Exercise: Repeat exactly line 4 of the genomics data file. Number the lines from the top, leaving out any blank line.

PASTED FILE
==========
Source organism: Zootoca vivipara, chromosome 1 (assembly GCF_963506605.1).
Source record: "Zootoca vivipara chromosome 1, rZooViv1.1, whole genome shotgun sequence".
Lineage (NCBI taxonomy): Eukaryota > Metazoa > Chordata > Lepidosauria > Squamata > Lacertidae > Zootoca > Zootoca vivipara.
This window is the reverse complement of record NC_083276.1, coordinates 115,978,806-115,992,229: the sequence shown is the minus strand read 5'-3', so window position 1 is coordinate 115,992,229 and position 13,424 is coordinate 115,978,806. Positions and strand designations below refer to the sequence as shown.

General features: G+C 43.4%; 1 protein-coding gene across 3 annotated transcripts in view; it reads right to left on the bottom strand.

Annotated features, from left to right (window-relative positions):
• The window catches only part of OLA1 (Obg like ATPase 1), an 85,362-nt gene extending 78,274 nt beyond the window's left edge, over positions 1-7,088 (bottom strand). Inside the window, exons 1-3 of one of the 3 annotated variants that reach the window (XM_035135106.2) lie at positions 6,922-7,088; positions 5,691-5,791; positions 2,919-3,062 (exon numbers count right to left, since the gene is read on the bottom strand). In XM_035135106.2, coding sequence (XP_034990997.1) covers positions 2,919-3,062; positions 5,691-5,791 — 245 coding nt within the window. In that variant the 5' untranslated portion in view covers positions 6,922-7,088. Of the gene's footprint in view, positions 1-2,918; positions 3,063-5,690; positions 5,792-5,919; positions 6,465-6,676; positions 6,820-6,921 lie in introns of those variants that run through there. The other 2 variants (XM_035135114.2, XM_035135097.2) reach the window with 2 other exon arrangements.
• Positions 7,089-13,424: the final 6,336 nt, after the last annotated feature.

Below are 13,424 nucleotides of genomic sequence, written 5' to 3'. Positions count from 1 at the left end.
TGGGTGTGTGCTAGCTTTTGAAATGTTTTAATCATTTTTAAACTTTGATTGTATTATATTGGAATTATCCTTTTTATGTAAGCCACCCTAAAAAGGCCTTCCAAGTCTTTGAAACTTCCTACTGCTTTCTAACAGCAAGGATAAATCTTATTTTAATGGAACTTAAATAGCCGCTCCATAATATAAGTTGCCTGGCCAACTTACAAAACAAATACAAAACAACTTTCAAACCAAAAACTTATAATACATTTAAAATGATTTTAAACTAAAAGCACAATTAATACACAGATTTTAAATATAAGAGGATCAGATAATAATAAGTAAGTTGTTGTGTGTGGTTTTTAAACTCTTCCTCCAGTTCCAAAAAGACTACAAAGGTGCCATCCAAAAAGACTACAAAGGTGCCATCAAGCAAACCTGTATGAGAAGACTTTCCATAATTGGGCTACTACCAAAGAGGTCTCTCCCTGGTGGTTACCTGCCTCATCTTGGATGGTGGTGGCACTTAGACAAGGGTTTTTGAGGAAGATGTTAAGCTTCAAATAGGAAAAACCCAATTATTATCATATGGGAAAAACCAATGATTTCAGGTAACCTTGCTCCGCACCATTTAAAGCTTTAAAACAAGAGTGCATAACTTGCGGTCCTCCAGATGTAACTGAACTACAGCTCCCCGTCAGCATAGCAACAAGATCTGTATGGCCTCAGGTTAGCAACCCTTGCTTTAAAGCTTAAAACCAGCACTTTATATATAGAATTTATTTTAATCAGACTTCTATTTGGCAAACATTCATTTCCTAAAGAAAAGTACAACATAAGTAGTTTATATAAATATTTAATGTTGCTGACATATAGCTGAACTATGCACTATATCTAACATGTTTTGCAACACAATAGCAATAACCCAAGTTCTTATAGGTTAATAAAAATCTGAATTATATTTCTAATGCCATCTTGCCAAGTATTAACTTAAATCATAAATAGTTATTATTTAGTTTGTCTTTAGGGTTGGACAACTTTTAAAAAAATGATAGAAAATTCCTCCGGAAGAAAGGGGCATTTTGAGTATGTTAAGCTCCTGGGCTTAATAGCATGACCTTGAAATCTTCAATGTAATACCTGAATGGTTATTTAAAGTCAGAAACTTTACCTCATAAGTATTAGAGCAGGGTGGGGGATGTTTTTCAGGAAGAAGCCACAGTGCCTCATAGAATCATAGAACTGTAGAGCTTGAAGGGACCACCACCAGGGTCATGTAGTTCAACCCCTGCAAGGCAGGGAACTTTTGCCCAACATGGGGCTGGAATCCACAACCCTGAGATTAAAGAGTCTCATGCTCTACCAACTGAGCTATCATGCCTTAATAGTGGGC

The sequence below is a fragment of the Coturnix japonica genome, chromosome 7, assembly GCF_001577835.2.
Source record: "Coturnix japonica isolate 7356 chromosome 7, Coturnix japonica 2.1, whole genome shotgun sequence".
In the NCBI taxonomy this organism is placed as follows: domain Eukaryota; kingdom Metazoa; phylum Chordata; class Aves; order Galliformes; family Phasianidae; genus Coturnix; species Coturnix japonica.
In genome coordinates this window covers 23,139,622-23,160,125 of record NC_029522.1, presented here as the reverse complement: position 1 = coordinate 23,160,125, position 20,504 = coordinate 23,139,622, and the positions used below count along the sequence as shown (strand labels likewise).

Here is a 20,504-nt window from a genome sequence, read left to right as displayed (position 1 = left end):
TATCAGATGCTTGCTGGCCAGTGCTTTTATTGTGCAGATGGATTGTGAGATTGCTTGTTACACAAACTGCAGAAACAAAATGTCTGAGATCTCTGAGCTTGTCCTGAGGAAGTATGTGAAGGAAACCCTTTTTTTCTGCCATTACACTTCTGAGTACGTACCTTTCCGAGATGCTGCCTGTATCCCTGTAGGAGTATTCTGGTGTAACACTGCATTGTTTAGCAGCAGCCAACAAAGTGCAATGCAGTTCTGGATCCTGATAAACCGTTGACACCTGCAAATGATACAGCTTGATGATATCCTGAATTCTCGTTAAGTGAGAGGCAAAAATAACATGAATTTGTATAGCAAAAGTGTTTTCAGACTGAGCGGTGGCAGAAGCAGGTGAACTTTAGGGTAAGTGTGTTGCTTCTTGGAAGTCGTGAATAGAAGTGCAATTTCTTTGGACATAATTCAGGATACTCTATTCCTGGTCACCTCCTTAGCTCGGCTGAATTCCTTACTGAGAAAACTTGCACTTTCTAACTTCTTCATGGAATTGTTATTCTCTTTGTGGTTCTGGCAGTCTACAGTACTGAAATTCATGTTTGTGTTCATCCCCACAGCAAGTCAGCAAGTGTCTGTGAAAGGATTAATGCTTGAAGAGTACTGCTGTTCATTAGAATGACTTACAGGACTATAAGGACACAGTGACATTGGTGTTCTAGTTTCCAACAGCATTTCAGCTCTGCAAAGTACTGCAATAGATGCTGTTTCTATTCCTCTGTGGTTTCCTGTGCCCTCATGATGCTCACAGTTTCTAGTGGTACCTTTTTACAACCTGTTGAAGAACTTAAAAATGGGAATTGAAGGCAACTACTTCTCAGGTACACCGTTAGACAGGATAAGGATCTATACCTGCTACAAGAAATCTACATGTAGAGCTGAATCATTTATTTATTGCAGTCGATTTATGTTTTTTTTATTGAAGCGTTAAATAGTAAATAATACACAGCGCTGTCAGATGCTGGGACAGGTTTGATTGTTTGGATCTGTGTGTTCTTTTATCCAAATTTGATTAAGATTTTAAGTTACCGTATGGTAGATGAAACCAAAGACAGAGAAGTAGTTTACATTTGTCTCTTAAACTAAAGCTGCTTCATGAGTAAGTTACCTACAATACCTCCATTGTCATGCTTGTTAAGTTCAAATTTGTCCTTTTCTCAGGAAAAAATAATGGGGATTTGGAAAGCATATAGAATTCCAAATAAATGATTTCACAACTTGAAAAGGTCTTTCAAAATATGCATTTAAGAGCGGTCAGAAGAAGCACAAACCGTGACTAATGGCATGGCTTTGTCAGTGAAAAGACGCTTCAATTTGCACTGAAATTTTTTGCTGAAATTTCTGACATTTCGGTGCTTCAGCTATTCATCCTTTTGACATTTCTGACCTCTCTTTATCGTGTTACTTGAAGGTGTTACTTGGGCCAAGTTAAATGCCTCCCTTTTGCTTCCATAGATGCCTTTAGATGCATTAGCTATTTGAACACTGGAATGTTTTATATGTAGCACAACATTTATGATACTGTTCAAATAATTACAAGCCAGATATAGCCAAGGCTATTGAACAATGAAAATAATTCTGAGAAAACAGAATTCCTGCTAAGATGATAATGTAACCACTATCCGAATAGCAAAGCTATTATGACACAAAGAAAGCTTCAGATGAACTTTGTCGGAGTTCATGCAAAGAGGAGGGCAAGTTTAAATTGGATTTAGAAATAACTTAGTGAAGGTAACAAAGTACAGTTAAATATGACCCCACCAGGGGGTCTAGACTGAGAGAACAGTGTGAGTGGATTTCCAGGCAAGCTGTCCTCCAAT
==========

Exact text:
This window is the reverse complement of record NC_083276.1, coordinates 115,978,806-115,992,229: the sequence shown is the minus strand read 5'-3', so window position 1 is coordinate 115,992,229 and position 13,424 is coordinate 115,978,806. Positions and strand designations below refer to the sequence as shown.